Former Defense Secretary Donald Rumsfeld is one of the many administration officials benefiting from the "I do not recall" defense. On Wednesday, as Congress rushed to finish the summer session before the August break, the House Oversight Committee gathered to question Rumsfeld and three high-level generals about Corporal Patrick Tillman's death.
TELL ME, PETRAEUS. A WaPo's webcast interview yesterday with Democratic whip James Clyburn suggested that a positive report from Gen. Petraeus could cause a boondoggle for the 47 blue dog Democrats in the House, without whom it will be impossible to pass any kind of timetable for withdrawal. The report from Petraeus is expected to be mixed, given little subsiding of violence in Iraq, but some forecast a slightly more positive review.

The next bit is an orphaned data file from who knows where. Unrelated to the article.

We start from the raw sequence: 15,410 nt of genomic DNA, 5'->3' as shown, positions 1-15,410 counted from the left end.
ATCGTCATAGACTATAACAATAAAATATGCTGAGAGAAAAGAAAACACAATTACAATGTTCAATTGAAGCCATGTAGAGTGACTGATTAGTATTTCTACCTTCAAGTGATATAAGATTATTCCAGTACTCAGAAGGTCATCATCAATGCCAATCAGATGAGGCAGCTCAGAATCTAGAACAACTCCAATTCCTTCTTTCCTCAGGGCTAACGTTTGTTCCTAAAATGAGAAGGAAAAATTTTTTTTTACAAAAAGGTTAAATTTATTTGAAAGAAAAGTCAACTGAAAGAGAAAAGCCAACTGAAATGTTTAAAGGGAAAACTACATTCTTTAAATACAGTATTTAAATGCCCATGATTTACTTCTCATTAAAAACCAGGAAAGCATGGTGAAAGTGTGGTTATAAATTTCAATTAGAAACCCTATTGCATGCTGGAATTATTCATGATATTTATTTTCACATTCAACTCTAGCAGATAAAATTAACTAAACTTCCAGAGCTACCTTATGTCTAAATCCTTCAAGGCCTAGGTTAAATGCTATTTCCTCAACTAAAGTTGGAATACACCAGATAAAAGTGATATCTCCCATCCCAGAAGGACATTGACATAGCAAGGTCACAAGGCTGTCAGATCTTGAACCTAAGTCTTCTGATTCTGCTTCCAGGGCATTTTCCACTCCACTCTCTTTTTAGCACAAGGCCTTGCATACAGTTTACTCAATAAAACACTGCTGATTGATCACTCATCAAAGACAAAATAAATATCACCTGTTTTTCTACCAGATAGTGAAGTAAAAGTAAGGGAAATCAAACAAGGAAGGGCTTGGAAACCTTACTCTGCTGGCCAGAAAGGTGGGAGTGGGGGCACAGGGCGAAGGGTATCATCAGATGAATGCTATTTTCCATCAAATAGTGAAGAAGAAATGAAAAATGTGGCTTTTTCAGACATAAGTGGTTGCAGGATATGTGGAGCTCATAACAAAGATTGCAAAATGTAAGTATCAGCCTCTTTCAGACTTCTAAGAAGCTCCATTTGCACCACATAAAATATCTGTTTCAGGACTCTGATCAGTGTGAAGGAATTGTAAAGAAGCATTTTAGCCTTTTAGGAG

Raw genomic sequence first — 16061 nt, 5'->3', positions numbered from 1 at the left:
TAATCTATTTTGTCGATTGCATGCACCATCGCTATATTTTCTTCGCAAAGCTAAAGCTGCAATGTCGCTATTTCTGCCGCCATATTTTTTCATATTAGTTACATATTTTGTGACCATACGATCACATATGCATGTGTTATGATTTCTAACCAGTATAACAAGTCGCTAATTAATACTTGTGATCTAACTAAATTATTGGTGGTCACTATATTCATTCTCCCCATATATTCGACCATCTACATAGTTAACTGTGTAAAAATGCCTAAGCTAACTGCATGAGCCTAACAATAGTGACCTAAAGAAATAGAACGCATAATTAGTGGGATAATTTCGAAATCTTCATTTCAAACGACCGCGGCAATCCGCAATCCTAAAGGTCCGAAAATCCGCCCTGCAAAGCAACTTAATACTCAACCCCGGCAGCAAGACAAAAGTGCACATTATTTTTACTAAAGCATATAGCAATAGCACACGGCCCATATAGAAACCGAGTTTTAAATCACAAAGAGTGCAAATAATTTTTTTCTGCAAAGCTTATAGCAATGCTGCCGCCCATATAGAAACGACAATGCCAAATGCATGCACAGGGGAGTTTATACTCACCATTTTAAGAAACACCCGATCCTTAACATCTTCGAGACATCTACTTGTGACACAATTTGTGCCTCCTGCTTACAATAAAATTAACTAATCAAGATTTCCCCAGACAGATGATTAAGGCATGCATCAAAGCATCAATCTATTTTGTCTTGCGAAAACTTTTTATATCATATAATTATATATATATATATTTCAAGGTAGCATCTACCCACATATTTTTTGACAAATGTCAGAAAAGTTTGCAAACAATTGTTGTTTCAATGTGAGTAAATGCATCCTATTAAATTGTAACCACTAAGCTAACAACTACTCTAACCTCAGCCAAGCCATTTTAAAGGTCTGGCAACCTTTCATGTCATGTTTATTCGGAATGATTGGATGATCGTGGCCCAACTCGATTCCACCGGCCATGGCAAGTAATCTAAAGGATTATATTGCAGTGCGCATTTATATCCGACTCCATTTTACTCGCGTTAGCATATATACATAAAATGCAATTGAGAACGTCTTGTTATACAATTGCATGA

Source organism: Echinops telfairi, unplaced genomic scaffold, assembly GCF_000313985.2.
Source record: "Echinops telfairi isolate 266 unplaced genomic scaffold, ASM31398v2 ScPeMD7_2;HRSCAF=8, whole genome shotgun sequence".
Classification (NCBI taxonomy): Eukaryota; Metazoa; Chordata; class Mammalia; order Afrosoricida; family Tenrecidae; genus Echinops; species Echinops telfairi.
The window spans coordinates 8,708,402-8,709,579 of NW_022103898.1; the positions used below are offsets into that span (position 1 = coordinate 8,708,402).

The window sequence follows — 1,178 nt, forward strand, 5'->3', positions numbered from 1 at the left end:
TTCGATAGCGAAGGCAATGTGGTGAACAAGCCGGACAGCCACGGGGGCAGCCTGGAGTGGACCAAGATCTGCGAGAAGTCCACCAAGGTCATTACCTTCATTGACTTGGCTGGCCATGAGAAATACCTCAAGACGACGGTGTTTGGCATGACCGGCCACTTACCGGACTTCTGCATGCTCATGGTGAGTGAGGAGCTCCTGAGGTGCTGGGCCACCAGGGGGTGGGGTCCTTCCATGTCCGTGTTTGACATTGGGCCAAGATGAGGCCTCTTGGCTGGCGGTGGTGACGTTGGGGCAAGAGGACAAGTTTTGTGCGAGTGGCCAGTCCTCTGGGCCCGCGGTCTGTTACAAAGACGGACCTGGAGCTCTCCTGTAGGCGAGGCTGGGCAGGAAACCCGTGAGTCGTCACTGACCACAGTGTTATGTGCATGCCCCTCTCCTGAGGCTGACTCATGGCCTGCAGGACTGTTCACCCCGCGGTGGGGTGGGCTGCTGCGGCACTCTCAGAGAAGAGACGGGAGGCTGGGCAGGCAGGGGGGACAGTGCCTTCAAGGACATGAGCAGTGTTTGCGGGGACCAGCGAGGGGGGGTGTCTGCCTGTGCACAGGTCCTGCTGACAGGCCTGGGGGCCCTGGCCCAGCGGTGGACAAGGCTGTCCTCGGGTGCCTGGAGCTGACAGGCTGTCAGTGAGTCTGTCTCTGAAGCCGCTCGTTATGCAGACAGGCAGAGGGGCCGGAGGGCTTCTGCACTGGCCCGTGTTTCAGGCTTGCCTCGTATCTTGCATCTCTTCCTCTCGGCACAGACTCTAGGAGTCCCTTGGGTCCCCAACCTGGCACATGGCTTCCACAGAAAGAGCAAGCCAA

VETO POWER. On Friday the White House announced that even if Congress passes legislation reversing the Ledbetter ruling, Bush will veto it. The statement (pdf) said such legislation would "serve to impede justice" and "allegations from thirty years ago or more could be resurrected and filed in federal courts." The basic argument the right is making on this (on the Court and in the White House) is that 180 days is more than enough time for a discrimination filing to take place (even though most states already allow for up to 300 days) .
TAKING THE VA TO COURT. The BBC reports veterans are suing the VA over denied mental health treatment and disability pay. This is more evidence that the VA is too understaffed (despite the fact that they are leaders in post traumatic stress disorder treatment) to deal with the influx of former soldiers suffering from PTSD. It will be interesting to see how the courts deal with such a case. If they throw it out, the only recourse is to put pressure on Congress to pass legislation which would increase funding for disability pay and treatment for veterans with PTSD.